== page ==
1. Medicinal bitters improve nutrient absorption
Research shows that when our bitter taste receptors detect bitterness, they signal the brain to increase gastric secretion and decrease gastric motility during digestion. Research above also indicates that bitter flavors can increase blood circulation to your digestive tract in as little as five minutes after you ingest bitter foods. So you can still get the benefits of healthy bitters whether you take them before, during, or after your meals.
Bitters are also significant as it relates to blood sugar levels. Proper blood sugar is not only critical in maintaining good health, but reducing blood sugar volatility also helps maintain proper appetite control and prevents more serious conditions like insulin sensitivity and diabetes.
2. After-meal glycemia reduction
Research shows that bitter substances can help to slow down the digestive movement of carbohydrates into the small intestine, which in turn can help reduce post-meal blood sugar spikes, or glycemia.
Carbohydrates (sugar) that are derived from your food enters your bloodstream in your small intestine. Slowing down this progression seems to also spread out the duration of sugar entering the bloodstream.
One of the problems of a high-sugar diet is the resulting “spike” in post-meal blood sugar. Diabetics and pre-diabetic people with insulin sensitivity are particularly prone to these spikes. Over time, repeated blood sugar spikes are associated with developing metabolic syndrome and diabetes.
3. Feel full (and for longer)
Another thing that healthy bitters can provide is the same reduction in gastric motility that helps with nutrient absorption and in the reduction of blood sugar volatility also helps you feel full – and for longer after meals.
This is fascinating not just because it can subdue the feeling of hunger and make us feel full, but also because the unique nature of the receptor cells means that the reaction does not have to operate through the central nervous system. This means that bitters may act directly as localized hormone triggers to control appetite and other metabolic functions in digestion.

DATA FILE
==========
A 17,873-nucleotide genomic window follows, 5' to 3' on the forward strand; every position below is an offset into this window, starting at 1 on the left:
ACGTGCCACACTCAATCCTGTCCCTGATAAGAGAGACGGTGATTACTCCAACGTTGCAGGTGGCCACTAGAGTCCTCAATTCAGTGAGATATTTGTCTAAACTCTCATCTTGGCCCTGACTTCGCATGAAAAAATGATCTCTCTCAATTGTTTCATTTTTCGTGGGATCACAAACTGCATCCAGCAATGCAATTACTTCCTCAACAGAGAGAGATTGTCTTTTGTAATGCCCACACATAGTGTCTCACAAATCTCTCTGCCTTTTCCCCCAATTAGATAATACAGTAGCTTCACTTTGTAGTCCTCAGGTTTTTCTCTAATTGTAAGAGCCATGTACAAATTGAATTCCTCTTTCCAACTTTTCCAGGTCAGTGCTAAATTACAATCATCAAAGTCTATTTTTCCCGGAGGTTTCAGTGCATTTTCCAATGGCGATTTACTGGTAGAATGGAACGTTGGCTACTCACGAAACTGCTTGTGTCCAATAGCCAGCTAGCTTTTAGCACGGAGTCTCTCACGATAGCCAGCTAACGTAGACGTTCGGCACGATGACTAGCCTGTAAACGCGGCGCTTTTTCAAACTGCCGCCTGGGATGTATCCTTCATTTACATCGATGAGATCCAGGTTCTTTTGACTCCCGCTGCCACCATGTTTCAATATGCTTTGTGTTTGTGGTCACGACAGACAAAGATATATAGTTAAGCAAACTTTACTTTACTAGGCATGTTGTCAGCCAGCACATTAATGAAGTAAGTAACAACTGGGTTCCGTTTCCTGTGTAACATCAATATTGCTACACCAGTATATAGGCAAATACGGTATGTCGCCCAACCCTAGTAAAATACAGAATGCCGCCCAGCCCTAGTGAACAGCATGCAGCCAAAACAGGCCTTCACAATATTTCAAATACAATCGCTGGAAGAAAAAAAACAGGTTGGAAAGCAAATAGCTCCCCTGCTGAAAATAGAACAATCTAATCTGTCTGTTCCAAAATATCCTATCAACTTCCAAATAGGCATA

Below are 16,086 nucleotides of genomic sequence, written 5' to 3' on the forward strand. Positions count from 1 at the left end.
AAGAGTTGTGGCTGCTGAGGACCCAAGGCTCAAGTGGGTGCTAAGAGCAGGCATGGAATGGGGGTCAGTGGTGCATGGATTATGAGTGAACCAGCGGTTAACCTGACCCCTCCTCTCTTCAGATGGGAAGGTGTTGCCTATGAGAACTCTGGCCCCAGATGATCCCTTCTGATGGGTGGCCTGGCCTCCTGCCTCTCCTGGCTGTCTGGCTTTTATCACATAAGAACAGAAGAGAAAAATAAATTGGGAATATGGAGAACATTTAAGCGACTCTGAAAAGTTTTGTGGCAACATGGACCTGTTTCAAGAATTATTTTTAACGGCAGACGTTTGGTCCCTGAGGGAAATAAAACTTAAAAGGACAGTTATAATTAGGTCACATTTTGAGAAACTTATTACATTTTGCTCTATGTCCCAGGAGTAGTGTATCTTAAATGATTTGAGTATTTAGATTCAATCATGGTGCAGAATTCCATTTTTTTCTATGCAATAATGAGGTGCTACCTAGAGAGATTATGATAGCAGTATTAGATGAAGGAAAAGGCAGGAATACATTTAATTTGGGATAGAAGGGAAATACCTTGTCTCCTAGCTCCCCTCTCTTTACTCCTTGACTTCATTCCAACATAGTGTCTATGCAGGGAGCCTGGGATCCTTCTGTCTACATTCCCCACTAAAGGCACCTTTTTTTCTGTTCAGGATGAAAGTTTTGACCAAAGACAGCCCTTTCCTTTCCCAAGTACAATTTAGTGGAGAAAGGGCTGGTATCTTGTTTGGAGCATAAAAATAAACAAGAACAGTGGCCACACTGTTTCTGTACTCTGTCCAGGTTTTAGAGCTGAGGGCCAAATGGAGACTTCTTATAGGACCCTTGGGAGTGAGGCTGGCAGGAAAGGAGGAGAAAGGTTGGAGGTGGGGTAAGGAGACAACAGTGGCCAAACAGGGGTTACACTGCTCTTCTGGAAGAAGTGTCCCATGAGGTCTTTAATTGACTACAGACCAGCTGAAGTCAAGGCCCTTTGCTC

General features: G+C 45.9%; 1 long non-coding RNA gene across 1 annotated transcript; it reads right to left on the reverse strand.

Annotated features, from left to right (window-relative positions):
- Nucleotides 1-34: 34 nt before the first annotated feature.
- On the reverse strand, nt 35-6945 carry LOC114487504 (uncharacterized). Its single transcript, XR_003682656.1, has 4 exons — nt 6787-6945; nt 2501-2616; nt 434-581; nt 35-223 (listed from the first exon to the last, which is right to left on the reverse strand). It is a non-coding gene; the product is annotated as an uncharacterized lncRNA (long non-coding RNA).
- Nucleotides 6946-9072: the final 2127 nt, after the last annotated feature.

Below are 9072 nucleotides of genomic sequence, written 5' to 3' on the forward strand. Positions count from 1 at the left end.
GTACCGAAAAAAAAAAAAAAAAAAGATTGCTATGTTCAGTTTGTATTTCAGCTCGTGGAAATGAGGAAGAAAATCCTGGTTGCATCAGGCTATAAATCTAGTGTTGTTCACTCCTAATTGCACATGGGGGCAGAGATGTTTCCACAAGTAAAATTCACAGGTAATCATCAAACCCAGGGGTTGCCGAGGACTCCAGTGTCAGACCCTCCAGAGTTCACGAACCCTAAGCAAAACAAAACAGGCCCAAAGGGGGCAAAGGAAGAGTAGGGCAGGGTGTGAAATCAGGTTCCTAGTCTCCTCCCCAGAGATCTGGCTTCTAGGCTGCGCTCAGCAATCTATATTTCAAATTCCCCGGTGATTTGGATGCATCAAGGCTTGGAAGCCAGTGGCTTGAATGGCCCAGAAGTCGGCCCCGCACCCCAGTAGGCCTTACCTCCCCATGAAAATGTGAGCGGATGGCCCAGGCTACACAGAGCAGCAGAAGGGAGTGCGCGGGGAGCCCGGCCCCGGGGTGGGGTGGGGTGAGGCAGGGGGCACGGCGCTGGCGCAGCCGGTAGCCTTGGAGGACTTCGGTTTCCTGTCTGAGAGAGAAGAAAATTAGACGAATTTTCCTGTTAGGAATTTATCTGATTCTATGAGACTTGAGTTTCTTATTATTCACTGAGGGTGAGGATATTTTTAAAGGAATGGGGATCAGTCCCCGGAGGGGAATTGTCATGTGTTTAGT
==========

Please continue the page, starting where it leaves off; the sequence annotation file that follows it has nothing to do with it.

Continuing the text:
These hormonal triggers in the GI can reduce appetite and increase satiety, which leads to a reduced caloric intake and thus potential weight loss.
4. Medicinal Herbal Bitters help promote a healthy gut biome
The beneficial bacteria found in our digestive tract is responsible for a number of essential functions that affect nutrient absorption, immune system health, mood, sleep, and more. Maintaining a healthy gut is foundational to overall health and wellness.
Research indicates that certain herbal bitters, loosely known as “nutritive bitters”, contain meaningful amounts of prebiotic starches that promote the growth of beneficial bacteria and can have beneficial effects on regulatory bowel function.(12) Examples of nutritive bitters include dandelion, chicory, angelica, cerasee, and burdock.
5. Bitters to combat sugar-fed “bad” bacteria
When we stop eating bitters, we tend to compensate with more sweet. This seems to be the story of our Western diet, which has all but abandoned bitters in favor of sweet. Bitters help balance our cravings, particularly for sugar.
In addition, sugar and bitterness seem to be at odds when it comes to our immune response. Sweetness tends to suppress the immune response. And we already know that bacteria love sugar.
6. Natural bitters help regulate appetite
The regulation of appetite involves a lot of different mechanisms. But research does indicate that bitter flavors activate receptors cells in several different locations within the digestive system that have an impact on hunger, satiety, how carbohydrates and fats are metabolized or stored, as well as a number of responses relating to blood sugar and insulin.
Research continues to explore how these multiple avenues of bitter receptor responses control appetite, improve digestive efficiency, and support healthy metabolism of carbohydrates and sugars resulting in reduced levels of obesity and metabolic syndrome.